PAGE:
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News - 22 April 2020

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Zero carbon operation of Great Britain's electricity system by 2025.

22 April 2020


Have you seen this article, published by the National Grid ESO in April 2019? It introduces the National Grid ESO's claim that it will be able to fully operate Great Britain's electricity system with zero carbon by 2025. That sounds good, doesn't it?

It provides a link to a full report available as a downloadable document. The report contains more details of what appears to be a very confident and encouraging statement.

However, there are a couple of clauses that can be easily overlooked in these documents:

  • In the first one the clause whenever there is sufficient renewable generation is used. That means that the aim is to be able to provide zero carbon electricity whenever we don't need fossil fuels. In other words, we won't use fossil fuels when we don't need to. Surely that's a lot less encouraging and ambitious?

  • In the downloadable document the statement whenever there is sufficient renewable generation on-line and available to meet the total national load is used. However, it does also include the statement There soon will be times in the year when the market could meet the total demand for electricity through renewable generation only.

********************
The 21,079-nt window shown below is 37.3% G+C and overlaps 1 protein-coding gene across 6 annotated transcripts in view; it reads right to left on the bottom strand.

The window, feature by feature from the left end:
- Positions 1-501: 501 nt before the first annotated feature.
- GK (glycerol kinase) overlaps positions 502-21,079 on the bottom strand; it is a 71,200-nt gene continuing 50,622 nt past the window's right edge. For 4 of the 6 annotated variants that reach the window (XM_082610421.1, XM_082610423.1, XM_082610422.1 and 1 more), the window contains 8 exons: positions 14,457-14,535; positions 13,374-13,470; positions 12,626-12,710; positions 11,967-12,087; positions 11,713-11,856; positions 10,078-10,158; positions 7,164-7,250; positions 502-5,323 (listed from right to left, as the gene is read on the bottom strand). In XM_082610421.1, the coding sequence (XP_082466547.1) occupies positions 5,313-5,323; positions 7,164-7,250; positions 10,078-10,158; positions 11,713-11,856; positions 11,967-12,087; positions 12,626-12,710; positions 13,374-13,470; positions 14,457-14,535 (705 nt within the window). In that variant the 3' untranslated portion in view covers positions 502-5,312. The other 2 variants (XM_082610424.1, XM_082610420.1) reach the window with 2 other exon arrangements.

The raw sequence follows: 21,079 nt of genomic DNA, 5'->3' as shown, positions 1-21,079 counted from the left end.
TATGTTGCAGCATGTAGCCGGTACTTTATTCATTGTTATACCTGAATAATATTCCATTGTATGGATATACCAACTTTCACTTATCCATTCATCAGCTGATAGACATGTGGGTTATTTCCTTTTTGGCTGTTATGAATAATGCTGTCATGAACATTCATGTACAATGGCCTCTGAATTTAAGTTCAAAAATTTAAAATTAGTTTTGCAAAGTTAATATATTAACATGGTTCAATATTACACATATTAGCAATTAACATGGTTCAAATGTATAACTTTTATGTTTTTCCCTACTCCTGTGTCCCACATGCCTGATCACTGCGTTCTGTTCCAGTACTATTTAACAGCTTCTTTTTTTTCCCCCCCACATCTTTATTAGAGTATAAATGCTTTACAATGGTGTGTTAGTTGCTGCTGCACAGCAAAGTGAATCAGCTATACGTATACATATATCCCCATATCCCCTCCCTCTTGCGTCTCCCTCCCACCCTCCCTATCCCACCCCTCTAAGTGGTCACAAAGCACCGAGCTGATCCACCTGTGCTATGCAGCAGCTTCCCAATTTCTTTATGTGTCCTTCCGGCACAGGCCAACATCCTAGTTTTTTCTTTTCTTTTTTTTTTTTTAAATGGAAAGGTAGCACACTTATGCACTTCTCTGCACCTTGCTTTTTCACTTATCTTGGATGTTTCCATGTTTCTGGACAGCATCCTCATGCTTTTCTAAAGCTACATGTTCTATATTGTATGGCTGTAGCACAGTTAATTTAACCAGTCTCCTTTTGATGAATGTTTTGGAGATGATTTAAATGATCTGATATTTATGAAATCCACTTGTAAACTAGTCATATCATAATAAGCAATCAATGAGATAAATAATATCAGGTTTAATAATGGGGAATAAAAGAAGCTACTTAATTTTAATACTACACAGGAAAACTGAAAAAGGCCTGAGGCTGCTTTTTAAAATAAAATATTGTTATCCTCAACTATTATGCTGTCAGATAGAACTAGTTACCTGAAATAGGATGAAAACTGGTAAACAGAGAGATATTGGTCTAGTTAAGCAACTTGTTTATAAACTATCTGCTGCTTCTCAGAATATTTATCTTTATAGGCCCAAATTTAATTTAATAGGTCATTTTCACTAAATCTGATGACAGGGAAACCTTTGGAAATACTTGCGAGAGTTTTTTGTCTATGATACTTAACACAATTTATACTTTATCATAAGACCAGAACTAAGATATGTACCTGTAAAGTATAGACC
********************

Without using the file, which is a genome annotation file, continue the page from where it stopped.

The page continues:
From the general tone it seems that the days when renewables can provide all the electricity we need are close at hand. But how true is that?

Back in 2018, on how many days could renewable sources provide all of GB's electricity needs? None. That's right, none.

Surely there was better news in 2019? On how many days in 2019 could renewables provide all of our electricity needs? No, none again.

And to what extent are things improving in 2020? What is the evidence that our need for fossil fuels is declining such that we will have whole days when we don't need them. We can't see any.

The truth doesn't paint such a good picture, does it?

The end of coal is planned, but the plan for electricity will not currently allow GB to stop using CCGT Gas.

If you'd like to check our facts, take a look at the Elexon website, which contains the historical data related to GB electricity generation that we have referred to,

Oh, and by the way, we are still generating some electricity from nuclear sources and the current plan is to continue to use them. Nuclear is not usually counted as a fossil fuel, but it's not a renewable either. The best we can say is that it is effectively zero carbon.

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